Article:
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Struggling with a chain rule problem

  1. Mar 21, 2013 #1
    1. The problem statement, all variables and given/known data

    Let [itex](u,v)=\mathbf{f}(x,y,x)=(2x+y^3,xe^{5y-7z})[/itex]

    Compute [itex]D\mathbf{f}(x,y,z),\;\partial (u,v)/\partial(x,y),\;\partial (u,v)/\partial(y,z)\text{ and }\partial (u,v)/\partial(x,z)[/itex]

    2. Relevant equations

    -chain rule

    3. The attempt at a solution

    well I can get [tex]D\mathbf{f}(x,y,z)=\left[\begin{matrix} \partial u / \partial x & \partial u / \partial y & \partial u / \partial z \\ \partial v / \partial x & \partial v / \partial y & \partial v/ \partial z \end{matrix}\right]=\left[\begin{matrix} 2 & 3y^2 & 0 \\ e^{5y-7z} & 5xe^{5y-7z} & -7xe^{5y-7z}\end{matrix}\right][/tex]and I can see that if I ignore the variable that is not in the partial, and take the determinant of that 2x2 matrix, then I get the partial derivative I want. My questions is what am I doing? what happens if it is a 3x2 matrix instead of a 2x3? does this "method" still work?
     
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  3. Mar 21, 2013 #2

    Fredrik

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    I don't understand the question. You seemed to have solved the problem. (The solution looks good to me). What determinant are you talking about?
     
  4. Mar 21, 2013 #3
    I do not understand what you mean.
     
  5. Mar 21, 2013 #4
    well I have the matrix derivative, but I still need to get those three partial derivatives. For example I can see that [tex]\frac{\partial (u,v)}{\partial (x,y)}=\left|\begin{matrix} 2 & 3y^2 \\ e^{5y-7z} & 5xe^{5y-7z} \end{matrix}\right|=(10x-3y^2)e^{5y-7z}[/tex]so I am taking the components of my matrix derivative that are in question and taking the determinant of the 2x2 matrix. I just don't get why I am doing this. I don't understand what i'm doing, only how to do it.
     
  6. Mar 21, 2013 #5

    Fredrik

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    I'm not familiar with the notation ##\partial (u,v)/\partial(x,z)##. How is it defined? I can see how you're computing it, but is it defined as that determinant?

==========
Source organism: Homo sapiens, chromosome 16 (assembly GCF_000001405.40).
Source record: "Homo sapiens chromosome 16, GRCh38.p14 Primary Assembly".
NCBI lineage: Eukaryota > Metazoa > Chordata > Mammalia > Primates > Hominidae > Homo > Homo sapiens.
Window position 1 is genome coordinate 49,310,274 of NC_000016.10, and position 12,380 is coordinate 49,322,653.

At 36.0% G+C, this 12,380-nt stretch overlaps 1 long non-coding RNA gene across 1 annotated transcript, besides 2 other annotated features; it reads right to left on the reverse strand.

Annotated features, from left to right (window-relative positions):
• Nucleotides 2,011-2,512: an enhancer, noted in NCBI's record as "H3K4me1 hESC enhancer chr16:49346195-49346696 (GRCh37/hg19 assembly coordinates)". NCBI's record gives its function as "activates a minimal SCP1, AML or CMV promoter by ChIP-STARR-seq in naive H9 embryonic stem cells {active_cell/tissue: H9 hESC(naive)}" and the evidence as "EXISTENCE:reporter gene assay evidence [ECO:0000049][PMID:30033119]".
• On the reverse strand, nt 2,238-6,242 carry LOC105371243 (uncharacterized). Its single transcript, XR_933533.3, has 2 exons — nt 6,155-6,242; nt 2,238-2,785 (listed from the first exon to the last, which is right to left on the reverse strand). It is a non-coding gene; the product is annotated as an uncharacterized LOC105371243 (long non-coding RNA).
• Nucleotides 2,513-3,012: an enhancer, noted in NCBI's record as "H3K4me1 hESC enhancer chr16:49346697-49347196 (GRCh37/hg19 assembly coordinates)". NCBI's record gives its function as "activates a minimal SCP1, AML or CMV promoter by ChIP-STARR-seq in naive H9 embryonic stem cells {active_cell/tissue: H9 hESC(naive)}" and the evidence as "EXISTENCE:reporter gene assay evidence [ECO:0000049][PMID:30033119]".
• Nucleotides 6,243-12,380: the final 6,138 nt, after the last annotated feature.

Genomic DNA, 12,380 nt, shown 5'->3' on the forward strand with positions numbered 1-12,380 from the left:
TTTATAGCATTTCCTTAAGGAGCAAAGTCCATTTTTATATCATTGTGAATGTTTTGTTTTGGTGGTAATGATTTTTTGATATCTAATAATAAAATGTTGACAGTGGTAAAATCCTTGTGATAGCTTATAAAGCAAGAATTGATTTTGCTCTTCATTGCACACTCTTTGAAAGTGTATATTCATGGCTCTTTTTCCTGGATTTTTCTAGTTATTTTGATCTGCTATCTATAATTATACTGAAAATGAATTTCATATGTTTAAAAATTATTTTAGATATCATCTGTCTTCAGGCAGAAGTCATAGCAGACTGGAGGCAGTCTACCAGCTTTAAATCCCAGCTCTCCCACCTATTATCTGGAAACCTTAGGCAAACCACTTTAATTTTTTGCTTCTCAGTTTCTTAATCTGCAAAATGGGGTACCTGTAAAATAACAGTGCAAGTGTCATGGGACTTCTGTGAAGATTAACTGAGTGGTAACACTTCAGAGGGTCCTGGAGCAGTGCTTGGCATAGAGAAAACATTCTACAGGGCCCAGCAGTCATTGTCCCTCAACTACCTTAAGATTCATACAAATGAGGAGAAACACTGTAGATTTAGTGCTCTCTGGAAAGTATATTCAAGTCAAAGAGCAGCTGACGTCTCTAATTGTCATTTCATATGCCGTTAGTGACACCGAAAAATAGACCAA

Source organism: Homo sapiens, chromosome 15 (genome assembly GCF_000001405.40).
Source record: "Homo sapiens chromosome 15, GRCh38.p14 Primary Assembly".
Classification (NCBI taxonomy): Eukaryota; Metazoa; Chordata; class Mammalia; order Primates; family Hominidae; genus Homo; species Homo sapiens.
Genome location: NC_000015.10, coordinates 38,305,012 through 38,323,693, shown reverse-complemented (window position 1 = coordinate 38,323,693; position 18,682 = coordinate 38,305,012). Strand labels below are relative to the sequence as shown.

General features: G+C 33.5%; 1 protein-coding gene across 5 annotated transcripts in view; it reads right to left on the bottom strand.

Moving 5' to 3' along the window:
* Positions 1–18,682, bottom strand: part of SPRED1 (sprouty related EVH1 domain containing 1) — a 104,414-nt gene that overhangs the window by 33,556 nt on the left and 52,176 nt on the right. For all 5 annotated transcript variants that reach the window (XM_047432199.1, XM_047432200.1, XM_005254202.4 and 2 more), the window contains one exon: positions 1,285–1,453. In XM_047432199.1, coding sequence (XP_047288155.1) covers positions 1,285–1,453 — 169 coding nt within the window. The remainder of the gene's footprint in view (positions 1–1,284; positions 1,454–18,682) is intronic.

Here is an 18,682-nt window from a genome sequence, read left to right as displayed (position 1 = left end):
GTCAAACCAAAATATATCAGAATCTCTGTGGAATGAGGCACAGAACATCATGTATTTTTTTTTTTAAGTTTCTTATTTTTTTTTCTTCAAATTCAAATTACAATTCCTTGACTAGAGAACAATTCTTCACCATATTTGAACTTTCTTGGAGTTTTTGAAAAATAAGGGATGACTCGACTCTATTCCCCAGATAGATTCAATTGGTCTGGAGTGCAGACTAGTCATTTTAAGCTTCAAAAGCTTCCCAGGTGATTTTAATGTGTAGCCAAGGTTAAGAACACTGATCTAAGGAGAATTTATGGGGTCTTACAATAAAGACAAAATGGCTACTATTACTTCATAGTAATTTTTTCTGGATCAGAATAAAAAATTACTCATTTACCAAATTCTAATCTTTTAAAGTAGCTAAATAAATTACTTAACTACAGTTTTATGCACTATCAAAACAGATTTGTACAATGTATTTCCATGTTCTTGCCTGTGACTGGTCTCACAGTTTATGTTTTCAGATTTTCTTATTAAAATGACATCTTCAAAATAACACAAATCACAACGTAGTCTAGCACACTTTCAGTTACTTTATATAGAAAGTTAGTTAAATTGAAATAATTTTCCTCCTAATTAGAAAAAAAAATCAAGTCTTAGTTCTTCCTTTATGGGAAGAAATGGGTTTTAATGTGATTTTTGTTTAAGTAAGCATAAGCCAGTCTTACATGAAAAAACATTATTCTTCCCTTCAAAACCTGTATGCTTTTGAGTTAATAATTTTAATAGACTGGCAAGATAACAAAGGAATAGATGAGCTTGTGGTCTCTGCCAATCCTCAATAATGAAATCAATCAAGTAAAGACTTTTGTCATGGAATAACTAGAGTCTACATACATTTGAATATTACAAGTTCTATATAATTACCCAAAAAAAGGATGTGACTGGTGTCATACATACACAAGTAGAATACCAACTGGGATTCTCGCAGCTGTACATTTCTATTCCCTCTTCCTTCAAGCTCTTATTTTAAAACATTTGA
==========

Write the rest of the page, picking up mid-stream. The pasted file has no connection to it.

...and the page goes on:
7. Mar 21, 2013 #6

    Zondrina

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    ##\frac{∂(x_1,...,x_n)}{∂(v_1,...,v_n)} =

    \left| \begin{array}{ccc}
    ({x_{1}})_{v_1} & ... & ({x_{1}})_{v_n} \\
    ... & ... & ... \\
    ({x_{n}})_{v_1} & ... & ({x_{n}})_{v_n} \end{array} \right|##

    It's the Jacobian.
     
  8. Mar 21, 2013 #7
    If you are supposed to find Df, which is a matrix of the partial derivatives of all the components against all the variables, which happens to be 2x3 in this case, then why do you care about a 2x2 matrix (and its determinant) of some partial derivatives? And the answer is, you should not. Just compute all the partials, as requested, and be done with that.
     
  9. Mar 21, 2013 #8

    Fredrik

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    Is it really? The u and v that are given in the problem are functions of three variables, but only two of them appear in these "Jacobians".
     
    Last edited: Mar 21, 2013
  10. Mar 21, 2013 #9

    Fredrik

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    Apparently he's not just supposed to find Df(x,y,z). The problem is asking specifically for those determinants.
     
  11. Mar 21, 2013 #10
    but that's the thing. I'm getting the 3 requested partials by taking the determinant of those 2x2 matrices. I computed the matrix derivative as requested, but I am not sure what I am actually "doing" when I am asked to find those partial derivatives. I'm not even sure what the thing I am finding represents. All I know how to do is compute it for the test!

    my textbook is "Folland, Advanced Calculus" and this is chapter 2.10, i case anyone has that book
     
  12. Mar 21, 2013 #11

    Fredrik

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    But the requested things aren't partial derivatives, are they? Can you post the definitions and theorems that make you think that you should compute those determinants. (I'm not saying that you're wrong, only that I need to see some definitions).

    There's no preview at google books, and I was unable to find a pdf online.
     
  13. Mar 21, 2013 #12
    hmm ok well I think I will have to put this one on hold until the weekend. afterall I can get the marks on the test and that's what school all about right! haha.
     
  14. Mar 21, 2013 #13
    It seems to me that you know how to get the result, but you don't really understand the significance of the result. Is that correct? I am not familiar with that textbook, and the comments on Amazon are not very encouraging, but perhaps you should try re-reading the relevant part on theory.
     
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